Litigation looms regardless of Wyo wildlife decisionsWritten by Christy Hemken
On May 27 the decision to delist the gray wolf was challenged in Missoula, Mont. Cleveland said the judge had not yet rendered his decision, but he expected it within seven to 10 days from the court date.
“If the rule is enjoined, there will be litigation. If it’s not enjoined, there will be litigation,” said Cleveland. “In addition to the motion to enjoin, the actual case regarding whether the U.S. Fish and Wildlife Service (FWS) should have delisted is ongoing.”
Cleveland expects a year to pass before a ruling is made on whether or not the delisting was warranted, and that an appeal would take another year or two beyond that. “Meanwhile, wolves will keep doing what wolves do, and hopefully the court won’t enjoin so we can get on with the state management plan,” he said.
If state management is enjoined, the G&F will enter into a memorandum with FWS in the trophy game area and those in the predatory animal area would be entirely under the authority of the FWS, aside from the G&F tracking depredation and wolf mortality.
Meanwhile, the G&F has hired three wolf conflict specialists to be based out of Lander, Cody and Pinedale. “Regardless of enjoining or overturning, we have the responsibility to address, investigate and pay for livestock losses in wolf/livestock conflicts in the trophy game area.”
In addition to Cleveland’s comments on the wolf litigation in Montana, WSGA Executive Vice President Jim Magagna said, “We did intervene in the litigation that seeks to pull back state authority and place wolves back under the ESA. The reports I got back from that hearing were optimistic – the judge’s questioning seemed to indicate he didn’t think the issues regarding genetic diversity would change in the time it takes to hear the suit, which means he may not be inclined to grant the injunction.”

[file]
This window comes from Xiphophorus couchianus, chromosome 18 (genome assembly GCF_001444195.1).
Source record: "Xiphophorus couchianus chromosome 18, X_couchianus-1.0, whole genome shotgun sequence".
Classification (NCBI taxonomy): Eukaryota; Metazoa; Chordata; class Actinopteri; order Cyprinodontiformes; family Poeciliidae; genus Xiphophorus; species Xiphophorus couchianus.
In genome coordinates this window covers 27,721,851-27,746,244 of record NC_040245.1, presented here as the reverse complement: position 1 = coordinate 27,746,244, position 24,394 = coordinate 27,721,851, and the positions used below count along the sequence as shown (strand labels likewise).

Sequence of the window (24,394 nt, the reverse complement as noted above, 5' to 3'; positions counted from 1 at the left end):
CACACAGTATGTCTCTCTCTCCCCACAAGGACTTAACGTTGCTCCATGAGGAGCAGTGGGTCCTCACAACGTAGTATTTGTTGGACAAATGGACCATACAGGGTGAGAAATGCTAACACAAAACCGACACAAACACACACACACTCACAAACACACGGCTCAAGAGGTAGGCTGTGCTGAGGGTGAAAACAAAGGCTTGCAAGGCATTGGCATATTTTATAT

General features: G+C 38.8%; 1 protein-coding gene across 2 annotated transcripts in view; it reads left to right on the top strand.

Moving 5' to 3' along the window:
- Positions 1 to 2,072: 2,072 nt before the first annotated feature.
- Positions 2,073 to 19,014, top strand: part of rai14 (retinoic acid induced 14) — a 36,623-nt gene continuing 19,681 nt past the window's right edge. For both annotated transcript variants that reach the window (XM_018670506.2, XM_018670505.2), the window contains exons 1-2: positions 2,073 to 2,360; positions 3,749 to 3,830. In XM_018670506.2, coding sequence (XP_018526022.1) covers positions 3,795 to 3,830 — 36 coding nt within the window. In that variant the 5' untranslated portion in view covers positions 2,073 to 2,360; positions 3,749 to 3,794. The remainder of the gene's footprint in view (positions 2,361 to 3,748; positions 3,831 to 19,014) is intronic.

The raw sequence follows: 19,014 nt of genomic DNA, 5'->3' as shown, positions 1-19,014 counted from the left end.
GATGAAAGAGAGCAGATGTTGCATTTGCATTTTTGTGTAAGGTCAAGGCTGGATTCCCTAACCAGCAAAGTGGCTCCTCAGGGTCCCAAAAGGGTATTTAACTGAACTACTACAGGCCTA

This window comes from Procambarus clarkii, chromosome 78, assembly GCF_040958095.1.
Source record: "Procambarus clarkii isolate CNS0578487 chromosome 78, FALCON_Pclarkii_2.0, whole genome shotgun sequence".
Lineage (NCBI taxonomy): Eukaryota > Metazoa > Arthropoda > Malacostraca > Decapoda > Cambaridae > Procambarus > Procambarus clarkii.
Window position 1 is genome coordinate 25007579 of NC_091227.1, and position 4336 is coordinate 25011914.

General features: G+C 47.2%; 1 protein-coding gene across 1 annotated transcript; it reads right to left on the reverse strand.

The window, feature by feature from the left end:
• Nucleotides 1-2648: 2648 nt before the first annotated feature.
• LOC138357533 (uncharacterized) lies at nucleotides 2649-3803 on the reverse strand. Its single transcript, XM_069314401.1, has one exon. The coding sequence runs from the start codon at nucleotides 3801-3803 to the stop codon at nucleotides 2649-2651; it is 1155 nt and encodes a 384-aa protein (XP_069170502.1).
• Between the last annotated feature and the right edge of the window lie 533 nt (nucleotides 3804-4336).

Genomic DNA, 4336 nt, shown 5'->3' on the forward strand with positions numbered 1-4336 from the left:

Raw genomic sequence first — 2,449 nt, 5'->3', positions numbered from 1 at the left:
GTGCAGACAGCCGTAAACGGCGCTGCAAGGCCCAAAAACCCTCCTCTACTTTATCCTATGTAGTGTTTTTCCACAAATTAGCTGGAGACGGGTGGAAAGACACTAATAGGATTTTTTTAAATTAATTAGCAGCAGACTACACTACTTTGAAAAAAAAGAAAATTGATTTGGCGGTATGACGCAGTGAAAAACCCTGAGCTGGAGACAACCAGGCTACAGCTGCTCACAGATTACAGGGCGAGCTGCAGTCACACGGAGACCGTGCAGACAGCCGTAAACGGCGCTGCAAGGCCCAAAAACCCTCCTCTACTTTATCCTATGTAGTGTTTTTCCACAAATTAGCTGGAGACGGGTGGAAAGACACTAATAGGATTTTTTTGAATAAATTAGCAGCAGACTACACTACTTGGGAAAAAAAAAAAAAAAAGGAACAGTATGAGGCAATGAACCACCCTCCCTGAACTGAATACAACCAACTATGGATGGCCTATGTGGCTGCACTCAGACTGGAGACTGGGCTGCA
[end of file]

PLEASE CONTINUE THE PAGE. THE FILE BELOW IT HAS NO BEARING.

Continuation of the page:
Wyoming’s wolf hunting season will be decided through public hearings and comments, with hearings held in Laramie, Green River, Pinedale, Jackson, Cody, Sheridan and Lander. The Wyoming Game and Fish Commission will act on the wolf hunting rules at their July meeting in Dubois. If the court enjoins the wolf delisting, rulemaking on wolf hunting will stop.
Cleveland says Wyoming has still seen very little wolf conflict this spring, although most wolves have denned lower than expected because of the hard winter. “Wolves are expected to continue to increase in number and geographic distribution,” he said.
“Sixteen wolves have been killed in the predatory animal area since March 28. Nine of those were because of livestock conflict, and seven were for sport harvest. We’ve had less total wolves killed in that area this year than were killed in the last two or three years for livestock conflicts.”
In December 2007 the FWS was ordered to reconsider their 2005 decision that listing of the sage grouse was not warranted. As a part of the reconsideration, states are working to collect necessary data to provide to FWS no later than June 27.
“The Service will analyze the data provided by the states from the BLM, industry and the ag community and by early fall they’ll have developed a recommendation to their director, who will render a decision sometime in December as to whether the sage grouse should actually be listed,” explained Cleveland.
“Either way, it will be litigated and a federal court will probably end up making the decision as to whether the sage grouse warrants listing,” he said. “It’s a reiteration of where we’ve been with wolves and grizzly bears. It’s the sage grouse today, and it’ll be another species tomorrow.”
“We work on a daily basis with the BLM, the Governor’s office and interest groups, and I think we can keep them from being listed,” he stated. “It will take effort from everyone, but the ultimate decision will be with the FWS and, beyond that, a federal district court.”